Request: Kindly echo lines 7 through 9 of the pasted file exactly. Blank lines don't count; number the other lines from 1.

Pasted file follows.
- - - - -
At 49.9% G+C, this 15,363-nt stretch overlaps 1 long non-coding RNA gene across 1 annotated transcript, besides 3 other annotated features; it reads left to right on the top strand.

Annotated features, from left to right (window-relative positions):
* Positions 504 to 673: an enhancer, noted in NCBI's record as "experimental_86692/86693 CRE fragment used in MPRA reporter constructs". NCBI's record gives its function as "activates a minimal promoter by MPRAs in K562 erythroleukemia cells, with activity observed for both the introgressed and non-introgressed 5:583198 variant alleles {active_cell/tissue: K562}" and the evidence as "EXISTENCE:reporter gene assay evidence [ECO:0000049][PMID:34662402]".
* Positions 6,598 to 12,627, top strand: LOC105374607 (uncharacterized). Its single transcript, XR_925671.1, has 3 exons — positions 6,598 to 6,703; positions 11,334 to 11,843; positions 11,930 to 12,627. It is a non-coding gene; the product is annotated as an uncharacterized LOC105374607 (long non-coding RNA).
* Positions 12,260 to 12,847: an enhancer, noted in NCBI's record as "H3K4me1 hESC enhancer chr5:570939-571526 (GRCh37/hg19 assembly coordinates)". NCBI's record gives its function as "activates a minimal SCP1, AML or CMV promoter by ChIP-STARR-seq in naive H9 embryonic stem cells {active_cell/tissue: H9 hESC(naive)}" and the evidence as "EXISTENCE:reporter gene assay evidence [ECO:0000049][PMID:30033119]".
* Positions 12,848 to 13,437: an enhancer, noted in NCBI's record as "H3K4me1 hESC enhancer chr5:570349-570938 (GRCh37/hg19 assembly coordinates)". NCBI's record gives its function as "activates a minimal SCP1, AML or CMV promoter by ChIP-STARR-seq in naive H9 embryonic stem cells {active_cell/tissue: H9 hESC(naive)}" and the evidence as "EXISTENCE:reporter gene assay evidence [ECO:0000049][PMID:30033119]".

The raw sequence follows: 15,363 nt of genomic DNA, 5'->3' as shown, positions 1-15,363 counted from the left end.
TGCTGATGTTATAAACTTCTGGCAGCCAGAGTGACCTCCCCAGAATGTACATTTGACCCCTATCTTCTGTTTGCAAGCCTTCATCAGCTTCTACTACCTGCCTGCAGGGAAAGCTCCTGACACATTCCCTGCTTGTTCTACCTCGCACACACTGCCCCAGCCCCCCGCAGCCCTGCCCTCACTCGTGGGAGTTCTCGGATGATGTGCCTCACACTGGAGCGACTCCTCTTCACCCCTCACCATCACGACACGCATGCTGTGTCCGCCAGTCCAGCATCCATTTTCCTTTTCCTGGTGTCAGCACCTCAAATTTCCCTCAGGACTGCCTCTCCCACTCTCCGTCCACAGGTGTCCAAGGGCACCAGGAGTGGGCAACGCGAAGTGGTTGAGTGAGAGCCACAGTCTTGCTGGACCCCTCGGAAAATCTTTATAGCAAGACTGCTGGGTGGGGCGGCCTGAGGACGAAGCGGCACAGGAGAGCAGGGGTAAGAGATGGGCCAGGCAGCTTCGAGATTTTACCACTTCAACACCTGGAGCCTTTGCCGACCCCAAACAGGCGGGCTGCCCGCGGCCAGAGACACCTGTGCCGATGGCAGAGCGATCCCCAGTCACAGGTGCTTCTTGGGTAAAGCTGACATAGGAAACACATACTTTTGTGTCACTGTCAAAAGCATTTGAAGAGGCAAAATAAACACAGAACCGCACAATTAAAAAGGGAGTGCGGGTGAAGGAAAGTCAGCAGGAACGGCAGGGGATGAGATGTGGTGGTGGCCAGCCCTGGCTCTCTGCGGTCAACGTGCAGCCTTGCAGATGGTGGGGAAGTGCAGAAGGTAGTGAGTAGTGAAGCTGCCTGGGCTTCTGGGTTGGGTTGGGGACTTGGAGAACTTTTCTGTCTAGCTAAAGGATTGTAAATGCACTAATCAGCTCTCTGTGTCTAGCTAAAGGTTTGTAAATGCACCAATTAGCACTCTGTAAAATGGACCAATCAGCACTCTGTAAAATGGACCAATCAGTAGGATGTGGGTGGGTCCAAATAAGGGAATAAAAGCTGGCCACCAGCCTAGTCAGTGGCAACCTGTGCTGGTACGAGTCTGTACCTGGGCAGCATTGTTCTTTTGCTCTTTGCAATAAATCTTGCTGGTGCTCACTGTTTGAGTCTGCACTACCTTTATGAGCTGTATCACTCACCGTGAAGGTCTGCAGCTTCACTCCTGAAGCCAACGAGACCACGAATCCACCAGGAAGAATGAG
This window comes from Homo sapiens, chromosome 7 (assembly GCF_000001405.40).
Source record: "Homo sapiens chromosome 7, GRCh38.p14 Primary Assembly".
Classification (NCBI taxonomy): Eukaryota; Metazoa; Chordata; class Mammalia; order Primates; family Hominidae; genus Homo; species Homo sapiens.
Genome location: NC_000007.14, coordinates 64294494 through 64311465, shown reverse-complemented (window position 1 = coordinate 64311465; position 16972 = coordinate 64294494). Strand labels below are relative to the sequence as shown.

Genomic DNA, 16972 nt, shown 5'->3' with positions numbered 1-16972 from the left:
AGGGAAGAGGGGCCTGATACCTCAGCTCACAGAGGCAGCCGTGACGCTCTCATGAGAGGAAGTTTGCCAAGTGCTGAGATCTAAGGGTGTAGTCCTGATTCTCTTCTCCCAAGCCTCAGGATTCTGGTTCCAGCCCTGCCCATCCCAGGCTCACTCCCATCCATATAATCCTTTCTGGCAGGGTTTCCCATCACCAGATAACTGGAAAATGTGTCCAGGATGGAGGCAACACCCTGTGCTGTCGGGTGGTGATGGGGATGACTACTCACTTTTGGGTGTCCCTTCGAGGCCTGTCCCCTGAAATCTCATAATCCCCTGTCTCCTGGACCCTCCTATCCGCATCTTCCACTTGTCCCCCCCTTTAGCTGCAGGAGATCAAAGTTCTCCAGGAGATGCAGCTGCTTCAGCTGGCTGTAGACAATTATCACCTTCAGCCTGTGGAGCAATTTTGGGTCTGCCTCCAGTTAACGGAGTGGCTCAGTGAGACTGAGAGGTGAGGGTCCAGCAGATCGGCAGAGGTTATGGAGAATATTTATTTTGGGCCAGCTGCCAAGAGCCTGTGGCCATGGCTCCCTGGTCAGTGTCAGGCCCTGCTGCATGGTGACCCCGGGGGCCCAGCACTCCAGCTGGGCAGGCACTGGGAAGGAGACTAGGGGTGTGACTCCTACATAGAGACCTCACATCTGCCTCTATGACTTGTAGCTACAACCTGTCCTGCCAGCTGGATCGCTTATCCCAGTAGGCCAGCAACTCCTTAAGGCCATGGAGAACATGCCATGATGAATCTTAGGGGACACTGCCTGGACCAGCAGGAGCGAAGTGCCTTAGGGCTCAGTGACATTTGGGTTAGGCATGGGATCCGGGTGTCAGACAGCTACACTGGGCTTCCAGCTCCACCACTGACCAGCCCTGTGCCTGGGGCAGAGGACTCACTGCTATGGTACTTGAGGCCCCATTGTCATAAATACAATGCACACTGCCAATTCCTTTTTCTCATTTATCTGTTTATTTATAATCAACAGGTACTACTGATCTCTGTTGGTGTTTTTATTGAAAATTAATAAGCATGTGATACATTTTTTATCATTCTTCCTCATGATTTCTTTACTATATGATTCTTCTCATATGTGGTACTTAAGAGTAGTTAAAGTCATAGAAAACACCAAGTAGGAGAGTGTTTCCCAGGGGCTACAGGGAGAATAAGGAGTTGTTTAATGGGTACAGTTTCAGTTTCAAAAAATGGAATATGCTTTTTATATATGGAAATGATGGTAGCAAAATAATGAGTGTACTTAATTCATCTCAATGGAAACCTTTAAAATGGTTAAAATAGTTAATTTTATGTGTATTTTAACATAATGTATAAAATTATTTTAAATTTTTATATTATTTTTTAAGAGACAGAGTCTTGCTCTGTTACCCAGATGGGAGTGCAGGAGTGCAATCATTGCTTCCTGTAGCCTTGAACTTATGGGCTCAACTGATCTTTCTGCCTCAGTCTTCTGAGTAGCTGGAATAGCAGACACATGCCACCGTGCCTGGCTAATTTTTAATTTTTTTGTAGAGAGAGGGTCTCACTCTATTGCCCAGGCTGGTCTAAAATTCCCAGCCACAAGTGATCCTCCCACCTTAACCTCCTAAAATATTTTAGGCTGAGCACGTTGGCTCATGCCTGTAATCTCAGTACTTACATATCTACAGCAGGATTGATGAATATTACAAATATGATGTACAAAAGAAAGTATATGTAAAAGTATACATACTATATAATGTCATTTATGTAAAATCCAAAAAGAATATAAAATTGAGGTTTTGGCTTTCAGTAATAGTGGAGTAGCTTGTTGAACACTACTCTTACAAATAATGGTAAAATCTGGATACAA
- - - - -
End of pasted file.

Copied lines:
The raw sequence follows: 15,363 nt of genomic DNA, 5'->3' as shown, positions 1-15,363 counted from the left end.
TGCTGATGTTATAAACTTCTGGCAGCCAGAGTGACCTCCCCAGAATGTACATTTGACCCCTATCTTCTGTTTGCAAGCCTTCATCAGCTTCTACTACCTGCCTGCAGGGAAAGCTCCTGACACATTCCCTGCTTGTTCTACCTCGCACACACTGCCCCAGCCCCCCGCAGCCCTGCCCTCACTCGTGGGAGTTCTCGGATGATGTGCCTCACACTGGAGCGACTCCTCTTCACCCCTCACCATCACGACACGCATGCTGTGTCCGCCAGTCCAGCATCCATTTTCCTTTTCCTGGTGTCAGCACCTCAAATTTCCCTCAGGACTGCCTCTCCCACTCTCCGTCCACAGGTGTCCAAGGGCACCAGGAGTGGGCAACGCGAAGTGGTTGAGTGAGAGCCACAGTCTTGCTGGACCCCTCGGAAAATCTTTATAGCAAGACTGCTGGGTGGGGCGGCCTGAGGACGAAGCGGCACAGGAGAGCAGGGGTAAGAGATGGGCCAGGCAGCTTCGAGATTTTACCACTTCAACACCTGGAGCCTTTGCCGACCCCAAACAGGCGGGCTGCCCGCGGCCAGAGACACCTGTGCCGATGGCAGAGCGATCCCCAGTCACAGGTGCTTCTTGGGTAAAGCTGACATAGGAAACACATACTTTTGTGTCACTGTCAAAAGCATTTGAAGAGGCAAAATAAACACAGAACCGCACAATTAAAAAGGGAGTGCGGGTGAAGGAAAGTCAGCAGGAACGGCAGGGGATGAGATGTGGTGGTGGCCAGCCCTGGCTCTCTGCGGTCAACGTGCAGCCTTGCAGATGGTGGGGAAGTGCAGAAGGTAGTGAGTAGTGAAGCTGCCTGGGCTTCTGGGTTGGGTTGGGGACTTGGAGAACTTTTCTGTCTAGCTAAAGGATTGTAAATGCACTAATCAGCTCTCTGTGTCTAGCTAAAGGTTTGTAAATGCACCAATTAGCACTCTGTAAAATGGACCAATCAGCACTCTGTAAAATGGACCAATCAGTAGGATGTGGGTGGGTCCAAATAAGGGAATAAAAGCTGGCCACCAGCCTAGTCAGTGGCAACCTGTGCTGGTACGAGTCTGTACCTGGGCAGCATTGTTCTTTTGCTCTTTGCAATAAATCTTGCTGGTGCTCACTGTTTGAGTCTGCACTACCTTTATGAGCTGTATCACTCACCGTGAAGGTCTGCAGCTTCACTCCTGAAGCCAACGAGACCACGAATCCACCAGGAAGAATGAG
This window comes from Homo sapiens, chromosome 7 (assembly GCF_000001405.40).